"Semi-rational in foresight, rational in hindsight"And in fact I think that could apply to many aspects of designing drugs.
For instance, you may think, "Hey, that group seems to hydrogen bond with an NH hydrogen; let me make it more electronegative by putting a nitro group somewhere close to it. Oops! That changed the binging mode completely. Tough luck".
Or "Hmm...it seems that this part of the molecule that forms all these hydrogen bonds is similar to that other molecule in that other protein-ligand complex which shows swashbuckling picomolar activity. Why don't I modify this part of the molecule to resemble the other molecule then?...Oops! Changed the entire binding mode again."
And did I mention...the tagline actually should be "Semi-rational or irrational in foresight, almost always irrational and sometimes rational in hindsight"
And all this is only at the molecular level; I don't even have to get started on how small changes can play havoc with things like solubility, pharmakokinetics and bioavailability, and of course, the notorious tox. Chemists are long familiar with what the addition of a single methyl group can do to binding and activity. At the same time, it's curious how there in fact are so many inhibitors binding to a certain class of proteins that may differ radically in other parts, yet have a highly conserved set of atoms which consistently bind to the same part of the protein. Almost miraculously, all those changes in the other parts don't seem to affect the way those few atoms bind to the protein; the best example that comes to my mind is that almost ubiquitous set of 'hinge binding' atoms in protein kinase inhibitors that mimics the ATP motif. Of course, this makes them wildly non-selective because almost no kinase is 'unhinged', but often puts you at a good starting point in terms of potency.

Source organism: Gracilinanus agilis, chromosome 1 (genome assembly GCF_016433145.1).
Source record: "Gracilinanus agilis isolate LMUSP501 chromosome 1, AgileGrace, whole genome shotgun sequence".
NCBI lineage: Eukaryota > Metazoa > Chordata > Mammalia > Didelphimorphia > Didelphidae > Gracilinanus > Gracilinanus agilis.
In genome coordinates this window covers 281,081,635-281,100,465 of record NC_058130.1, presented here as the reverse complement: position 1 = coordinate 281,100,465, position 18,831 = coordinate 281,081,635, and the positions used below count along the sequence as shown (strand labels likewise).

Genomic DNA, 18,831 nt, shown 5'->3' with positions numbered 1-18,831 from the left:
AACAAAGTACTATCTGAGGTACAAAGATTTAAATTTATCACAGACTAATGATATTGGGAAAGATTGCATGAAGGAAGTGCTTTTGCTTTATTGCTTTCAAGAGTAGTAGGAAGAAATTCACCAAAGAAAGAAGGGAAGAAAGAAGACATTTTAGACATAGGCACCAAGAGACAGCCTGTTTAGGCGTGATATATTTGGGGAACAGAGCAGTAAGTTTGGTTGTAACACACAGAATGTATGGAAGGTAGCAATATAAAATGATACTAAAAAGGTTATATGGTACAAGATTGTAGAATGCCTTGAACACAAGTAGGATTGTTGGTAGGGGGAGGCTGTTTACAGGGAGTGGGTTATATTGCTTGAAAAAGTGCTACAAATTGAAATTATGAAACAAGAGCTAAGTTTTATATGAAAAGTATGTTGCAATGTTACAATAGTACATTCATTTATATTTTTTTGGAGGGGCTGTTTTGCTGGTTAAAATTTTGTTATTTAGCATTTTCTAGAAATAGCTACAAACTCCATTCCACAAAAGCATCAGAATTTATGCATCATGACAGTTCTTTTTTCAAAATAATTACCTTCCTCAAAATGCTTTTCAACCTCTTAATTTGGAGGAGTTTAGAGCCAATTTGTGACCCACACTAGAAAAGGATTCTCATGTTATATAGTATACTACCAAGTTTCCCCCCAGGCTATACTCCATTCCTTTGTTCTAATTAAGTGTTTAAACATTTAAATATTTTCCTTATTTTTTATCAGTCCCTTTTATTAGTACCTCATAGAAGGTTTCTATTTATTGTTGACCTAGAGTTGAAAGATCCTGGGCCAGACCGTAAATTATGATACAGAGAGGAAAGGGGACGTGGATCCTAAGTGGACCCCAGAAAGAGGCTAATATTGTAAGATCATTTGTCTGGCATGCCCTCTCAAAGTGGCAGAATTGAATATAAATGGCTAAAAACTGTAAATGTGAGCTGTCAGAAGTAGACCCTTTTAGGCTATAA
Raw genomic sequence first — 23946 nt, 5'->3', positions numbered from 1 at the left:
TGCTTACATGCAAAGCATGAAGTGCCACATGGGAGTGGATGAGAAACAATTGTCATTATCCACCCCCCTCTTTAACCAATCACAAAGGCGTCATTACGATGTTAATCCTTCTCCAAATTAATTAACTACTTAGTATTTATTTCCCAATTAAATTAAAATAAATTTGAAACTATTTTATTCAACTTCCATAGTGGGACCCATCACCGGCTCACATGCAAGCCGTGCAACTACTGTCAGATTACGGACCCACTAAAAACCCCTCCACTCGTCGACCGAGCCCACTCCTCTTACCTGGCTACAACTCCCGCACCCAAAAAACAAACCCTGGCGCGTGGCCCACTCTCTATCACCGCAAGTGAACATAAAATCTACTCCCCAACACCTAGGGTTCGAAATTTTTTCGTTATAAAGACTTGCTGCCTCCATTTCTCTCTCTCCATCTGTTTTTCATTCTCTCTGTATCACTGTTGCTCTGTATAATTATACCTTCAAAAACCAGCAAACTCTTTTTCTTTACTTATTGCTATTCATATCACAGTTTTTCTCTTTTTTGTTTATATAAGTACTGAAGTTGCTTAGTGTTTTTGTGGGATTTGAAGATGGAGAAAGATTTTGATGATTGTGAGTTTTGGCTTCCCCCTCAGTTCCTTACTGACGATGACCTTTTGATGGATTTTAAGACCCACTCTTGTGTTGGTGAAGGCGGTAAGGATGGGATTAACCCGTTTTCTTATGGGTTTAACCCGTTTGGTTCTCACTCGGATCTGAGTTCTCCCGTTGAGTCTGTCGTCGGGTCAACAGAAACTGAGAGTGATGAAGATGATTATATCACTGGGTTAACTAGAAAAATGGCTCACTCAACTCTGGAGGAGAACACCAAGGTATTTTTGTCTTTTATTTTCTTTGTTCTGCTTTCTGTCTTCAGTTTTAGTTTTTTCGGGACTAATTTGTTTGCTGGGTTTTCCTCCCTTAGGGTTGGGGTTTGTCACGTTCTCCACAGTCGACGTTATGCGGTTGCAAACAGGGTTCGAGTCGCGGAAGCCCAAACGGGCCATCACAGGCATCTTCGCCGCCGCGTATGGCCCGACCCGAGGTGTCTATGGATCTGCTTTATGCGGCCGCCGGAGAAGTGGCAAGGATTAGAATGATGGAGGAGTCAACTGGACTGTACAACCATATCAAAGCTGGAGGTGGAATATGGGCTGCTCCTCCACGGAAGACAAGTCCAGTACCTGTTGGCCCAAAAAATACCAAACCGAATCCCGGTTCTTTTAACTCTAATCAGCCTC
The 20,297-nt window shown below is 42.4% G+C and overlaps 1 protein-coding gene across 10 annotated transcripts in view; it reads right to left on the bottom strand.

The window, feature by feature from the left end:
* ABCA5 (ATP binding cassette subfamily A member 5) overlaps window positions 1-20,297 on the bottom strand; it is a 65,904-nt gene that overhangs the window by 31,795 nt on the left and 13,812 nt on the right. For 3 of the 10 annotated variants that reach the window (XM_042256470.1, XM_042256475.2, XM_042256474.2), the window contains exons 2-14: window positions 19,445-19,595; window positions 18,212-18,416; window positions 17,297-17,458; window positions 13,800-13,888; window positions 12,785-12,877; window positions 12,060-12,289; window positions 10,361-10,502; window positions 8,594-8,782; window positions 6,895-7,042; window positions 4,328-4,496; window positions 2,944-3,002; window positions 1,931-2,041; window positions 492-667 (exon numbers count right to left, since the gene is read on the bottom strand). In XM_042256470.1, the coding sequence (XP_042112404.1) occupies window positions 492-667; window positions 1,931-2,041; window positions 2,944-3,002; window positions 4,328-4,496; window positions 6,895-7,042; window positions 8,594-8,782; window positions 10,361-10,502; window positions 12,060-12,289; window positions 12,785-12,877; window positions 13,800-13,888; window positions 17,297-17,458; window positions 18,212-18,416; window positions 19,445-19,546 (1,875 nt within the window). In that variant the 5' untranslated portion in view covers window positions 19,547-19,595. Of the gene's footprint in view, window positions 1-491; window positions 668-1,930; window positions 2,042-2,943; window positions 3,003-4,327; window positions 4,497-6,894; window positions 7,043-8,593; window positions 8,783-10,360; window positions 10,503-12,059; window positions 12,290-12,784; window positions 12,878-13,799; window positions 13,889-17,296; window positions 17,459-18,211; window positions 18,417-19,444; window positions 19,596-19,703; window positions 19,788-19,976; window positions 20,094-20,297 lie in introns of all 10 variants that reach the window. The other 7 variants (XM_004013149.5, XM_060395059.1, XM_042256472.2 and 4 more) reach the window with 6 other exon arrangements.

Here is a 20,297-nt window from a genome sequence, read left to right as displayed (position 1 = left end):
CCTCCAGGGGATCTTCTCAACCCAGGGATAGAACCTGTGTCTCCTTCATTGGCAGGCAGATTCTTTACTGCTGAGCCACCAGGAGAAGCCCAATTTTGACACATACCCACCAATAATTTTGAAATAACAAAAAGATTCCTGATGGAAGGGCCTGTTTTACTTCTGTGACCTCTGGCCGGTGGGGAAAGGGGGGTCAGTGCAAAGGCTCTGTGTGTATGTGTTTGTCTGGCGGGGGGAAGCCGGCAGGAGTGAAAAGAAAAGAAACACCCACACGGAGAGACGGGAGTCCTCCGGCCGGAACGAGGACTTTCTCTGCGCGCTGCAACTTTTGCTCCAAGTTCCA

The fact, we still have miles to go in understanding the subtleties of protein-ligand interaction. But we have also made a mighty fine start in understanding, among other things, subtle differences in Van der Waals interactions, desolvation and entropic penalties, bioisosterism (or the lack thereof), and most recently, the role of water in ligand binding.
It's a good day to be alive sir.